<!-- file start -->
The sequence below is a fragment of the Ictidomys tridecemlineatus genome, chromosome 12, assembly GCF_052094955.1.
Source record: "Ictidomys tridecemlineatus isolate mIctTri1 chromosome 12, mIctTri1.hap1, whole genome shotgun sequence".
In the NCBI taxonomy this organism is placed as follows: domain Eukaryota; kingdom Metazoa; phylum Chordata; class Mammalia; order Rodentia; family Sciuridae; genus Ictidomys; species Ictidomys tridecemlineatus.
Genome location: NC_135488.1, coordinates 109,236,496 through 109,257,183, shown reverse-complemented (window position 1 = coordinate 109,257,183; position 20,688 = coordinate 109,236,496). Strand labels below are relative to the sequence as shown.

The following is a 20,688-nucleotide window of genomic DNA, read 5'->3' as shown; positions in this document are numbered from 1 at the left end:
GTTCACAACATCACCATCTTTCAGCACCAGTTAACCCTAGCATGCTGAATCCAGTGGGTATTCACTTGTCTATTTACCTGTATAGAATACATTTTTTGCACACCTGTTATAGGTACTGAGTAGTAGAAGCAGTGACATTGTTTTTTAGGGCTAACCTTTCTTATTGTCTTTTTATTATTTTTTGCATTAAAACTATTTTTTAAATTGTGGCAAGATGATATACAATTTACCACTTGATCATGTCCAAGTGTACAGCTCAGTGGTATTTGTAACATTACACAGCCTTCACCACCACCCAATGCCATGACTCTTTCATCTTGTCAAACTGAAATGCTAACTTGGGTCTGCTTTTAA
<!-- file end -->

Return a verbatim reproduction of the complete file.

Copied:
The sequence below is a fragment of the Ictidomys tridecemlineatus genome, chromosome 12, assembly GCF_052094955.1.
Source record: "Ictidomys tridecemlineatus isolate mIctTri1 chromosome 12, mIctTri1.hap1, whole genome shotgun sequence".
In the NCBI taxonomy this organism is placed as follows: domain Eukaryota; kingdom Metazoa; phylum Chordata; class Mammalia; order Rodentia; family Sciuridae; genus Ictidomys; species Ictidomys tridecemlineatus.
Genome location: NC_135488.1, coordinates 109,236,496 through 109,257,183, shown reverse-complemented (window position 1 = coordinate 109,257,183; position 20,688 = coordinate 109,236,496). Strand labels below are relative to the sequence as shown.

The following is a 20,688-nucleotide window of genomic DNA, read 5'->3' as shown; positions in this document are numbered from 1 at the left end:
GTTCACAACATCACCATCTTTCAGCACCAGTTAACCCTAGCATGCTGAATCCAGTGGGTATTCACTTGTCTATTTACCTGTATAGAATACATTTTTTGCACACCTGTTATAGGTACTGAGTAGTAGAAGCAGTGACATTGTTTTTTAGGGCTAACCTTTCTTATTGTCTTTTTATTATTTTTTGCATTAAAACTATTTTTTAAATTGTGGCAAGATGATATACAATTTACCACTTGATCATGTCCAAGTGTACAGCTCAGTGGTATTTGTAACATTACACAGCCTTCACCACCACCCAATGCCATGACTCTTTCATCTTGTCAAACTGAAATGCTAACTTGGGTCTGCTTTTAA